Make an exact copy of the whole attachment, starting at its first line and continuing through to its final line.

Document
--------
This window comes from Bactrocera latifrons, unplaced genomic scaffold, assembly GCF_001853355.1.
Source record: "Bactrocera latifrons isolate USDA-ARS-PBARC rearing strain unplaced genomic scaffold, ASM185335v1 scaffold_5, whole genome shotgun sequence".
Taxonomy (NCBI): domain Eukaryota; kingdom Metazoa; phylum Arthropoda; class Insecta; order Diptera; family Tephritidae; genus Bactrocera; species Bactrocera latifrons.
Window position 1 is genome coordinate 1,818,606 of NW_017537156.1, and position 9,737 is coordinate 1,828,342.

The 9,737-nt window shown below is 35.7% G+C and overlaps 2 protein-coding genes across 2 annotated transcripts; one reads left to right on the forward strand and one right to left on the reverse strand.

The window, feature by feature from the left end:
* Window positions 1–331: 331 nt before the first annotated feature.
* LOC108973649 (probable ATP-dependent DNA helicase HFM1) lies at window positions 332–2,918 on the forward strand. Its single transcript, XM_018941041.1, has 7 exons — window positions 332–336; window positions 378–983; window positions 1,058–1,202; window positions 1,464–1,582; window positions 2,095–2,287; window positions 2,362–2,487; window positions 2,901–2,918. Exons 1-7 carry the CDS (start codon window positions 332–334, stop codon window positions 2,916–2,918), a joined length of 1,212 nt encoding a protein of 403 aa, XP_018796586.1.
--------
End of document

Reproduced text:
This window comes from Bactrocera latifrons, unplaced genomic scaffold, assembly GCF_001853355.1.
Source record: "Bactrocera latifrons isolate USDA-ARS-PBARC rearing strain unplaced genomic scaffold, ASM185335v1 scaffold_5, whole genome shotgun sequence".
Taxonomy (NCBI): domain Eukaryota; kingdom Metazoa; phylum Arthropoda; class Insecta; order Diptera; family Tephritidae; genus Bactrocera; species Bactrocera latifrons.
Window position 1 is genome coordinate 1,818,606 of NW_017537156.1, and position 9,737 is coordinate 1,828,342.

The 9,737-nt window shown below is 35.7% G+C and overlaps 2 protein-coding genes across 2 annotated transcripts; one reads left to right on the forward strand and one right to left on the reverse strand.

The window, feature by feature from the left end:
* Window positions 1–331: 331 nt before the first annotated feature.
* LOC108973649 (probable ATP-dependent DNA helicase HFM1) lies at window positions 332–2,918 on the forward strand. Its single transcript, XM_018941041.1, has 7 exons — window positions 332–336; window positions 378–983; window positions 1,058–1,202; window positions 1,464–1,582; window positions 2,095–2,287; window positions 2,362–2,487; window positions 2,901–2,918. Exons 1-7 carry the CDS (start codon window positions 332–334, stop codon window positions 2,916–2,918), a joined length of 1,212 nt encoding a protein of 403 aa, XP_018796586.1.